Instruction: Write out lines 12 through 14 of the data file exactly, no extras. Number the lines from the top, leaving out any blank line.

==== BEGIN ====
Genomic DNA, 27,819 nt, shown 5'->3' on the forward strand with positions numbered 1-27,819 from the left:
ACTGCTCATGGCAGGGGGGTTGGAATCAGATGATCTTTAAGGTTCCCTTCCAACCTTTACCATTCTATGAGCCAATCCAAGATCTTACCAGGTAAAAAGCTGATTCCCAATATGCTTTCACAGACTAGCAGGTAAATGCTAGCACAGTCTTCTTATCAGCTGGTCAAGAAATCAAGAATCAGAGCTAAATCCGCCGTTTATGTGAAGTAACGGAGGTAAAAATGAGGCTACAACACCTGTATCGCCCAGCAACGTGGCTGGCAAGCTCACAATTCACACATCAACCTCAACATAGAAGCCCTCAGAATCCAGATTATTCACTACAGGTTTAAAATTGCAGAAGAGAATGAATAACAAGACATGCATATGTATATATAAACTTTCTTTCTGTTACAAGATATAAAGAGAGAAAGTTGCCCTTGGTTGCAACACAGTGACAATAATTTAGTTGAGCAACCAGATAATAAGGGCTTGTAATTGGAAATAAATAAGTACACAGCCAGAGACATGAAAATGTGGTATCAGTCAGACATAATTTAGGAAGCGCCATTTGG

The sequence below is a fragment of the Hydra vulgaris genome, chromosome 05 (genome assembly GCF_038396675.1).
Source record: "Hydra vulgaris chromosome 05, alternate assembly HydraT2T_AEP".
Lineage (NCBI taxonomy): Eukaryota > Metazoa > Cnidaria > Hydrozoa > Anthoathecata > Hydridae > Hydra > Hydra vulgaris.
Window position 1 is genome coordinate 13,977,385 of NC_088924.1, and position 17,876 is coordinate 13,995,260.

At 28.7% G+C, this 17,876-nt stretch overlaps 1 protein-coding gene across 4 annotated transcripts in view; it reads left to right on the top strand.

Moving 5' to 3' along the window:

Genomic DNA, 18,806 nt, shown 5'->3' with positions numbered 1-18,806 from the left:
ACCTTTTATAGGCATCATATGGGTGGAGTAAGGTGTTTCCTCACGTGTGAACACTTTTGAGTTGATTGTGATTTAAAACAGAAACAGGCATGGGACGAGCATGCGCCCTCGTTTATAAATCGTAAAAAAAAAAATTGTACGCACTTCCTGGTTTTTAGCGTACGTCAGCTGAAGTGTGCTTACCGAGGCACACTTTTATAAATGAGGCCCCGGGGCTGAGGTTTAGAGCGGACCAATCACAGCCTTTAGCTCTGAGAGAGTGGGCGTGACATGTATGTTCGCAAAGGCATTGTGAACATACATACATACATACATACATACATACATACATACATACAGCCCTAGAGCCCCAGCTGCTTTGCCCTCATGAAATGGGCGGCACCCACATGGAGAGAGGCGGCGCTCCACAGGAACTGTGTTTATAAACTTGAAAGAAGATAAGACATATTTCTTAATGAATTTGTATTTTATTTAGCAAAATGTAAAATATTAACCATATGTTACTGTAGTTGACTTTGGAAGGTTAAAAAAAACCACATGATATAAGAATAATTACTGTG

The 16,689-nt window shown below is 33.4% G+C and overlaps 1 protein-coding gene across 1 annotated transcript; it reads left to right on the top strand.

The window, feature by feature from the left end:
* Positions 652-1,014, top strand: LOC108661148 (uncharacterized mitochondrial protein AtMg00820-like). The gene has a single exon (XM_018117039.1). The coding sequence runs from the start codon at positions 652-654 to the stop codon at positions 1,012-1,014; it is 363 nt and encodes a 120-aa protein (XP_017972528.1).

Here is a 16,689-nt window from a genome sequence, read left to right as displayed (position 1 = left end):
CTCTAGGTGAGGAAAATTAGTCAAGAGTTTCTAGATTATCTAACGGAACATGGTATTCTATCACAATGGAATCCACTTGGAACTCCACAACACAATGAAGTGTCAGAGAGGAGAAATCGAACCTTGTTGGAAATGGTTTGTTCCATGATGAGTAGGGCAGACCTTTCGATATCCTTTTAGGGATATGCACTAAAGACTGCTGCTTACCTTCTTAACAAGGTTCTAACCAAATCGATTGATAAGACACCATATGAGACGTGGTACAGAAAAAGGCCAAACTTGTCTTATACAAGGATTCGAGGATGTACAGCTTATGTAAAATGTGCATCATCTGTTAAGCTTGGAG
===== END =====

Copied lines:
The window, feature by feature from the left end:
* Positions 652-1,014, top strand: LOC108661148 (uncharacterized mitochondrial protein AtMg00820-like). The gene has a single exon (XM_018117039.1). The coding sequence runs from the start codon at positions 652-654 to the stop codon at positions 1,012-1,014; it is 363 nt and encodes a 120-aa protein (XP_017972528.1).

Here is a 16,689-nt window from a genome sequence, read left to right as displayed (position 1 = left end):